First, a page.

BOE also aim to boost this colour gamut a little further in Q1 2021 with coverage up to 90% BT.2020. They are planning a 31.5″ sized panel (tech not listed but again expected to be IPS-type) with 3840 x 2160 resolution and 350 cd/m2 brightness, but no forecast on production dates yet.
Mini LED Backlights for Improved HDR Local Dimming
BOE are also focusing on developing new panel options with more local dimming zones for improved HDR experiences in the desktop monitor space. There are several Mini LED backlight options being developed. These include
- 27″ size panel with 3840 x 2160 resolution and ~1000 zones, going in to production in Dec 2020
- 34″ size panel with 3440 x 1440 resolution and ~3000 zones, demo planned Dec 2020 but unclear of mass production date at the moment
- 31.5″ size panel with 3840 x 2160 resolution and ~4000 zones, planned for mass production in Q4 2021 next year.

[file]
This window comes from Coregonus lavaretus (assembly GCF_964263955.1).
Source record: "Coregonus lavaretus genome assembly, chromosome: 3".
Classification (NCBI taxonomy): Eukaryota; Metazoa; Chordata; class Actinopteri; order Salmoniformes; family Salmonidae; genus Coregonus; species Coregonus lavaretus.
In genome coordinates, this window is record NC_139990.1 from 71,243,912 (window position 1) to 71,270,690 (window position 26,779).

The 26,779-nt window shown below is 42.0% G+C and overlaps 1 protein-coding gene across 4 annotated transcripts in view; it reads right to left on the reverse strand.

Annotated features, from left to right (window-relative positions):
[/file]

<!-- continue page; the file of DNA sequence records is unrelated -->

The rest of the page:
Dual-Cell (“BD Cell”) Technology for Further HDR Improvements
BOE are also focusing on new technologies to enhance the HDR experience further than Mini LED backlights, with even more finite control of the dimming zones and in an effort to compete with the ever-popular OLED technology in this space. One such development is in their BD Cell technology. The following comes from a May 2020 BOE press release talking about BD Cell usage for their 65″ panel which win a SID 2020 Display Industry award, telling us more about what this technology can offer:
The 65-Inch UHD BD Cell Display from BOE Technology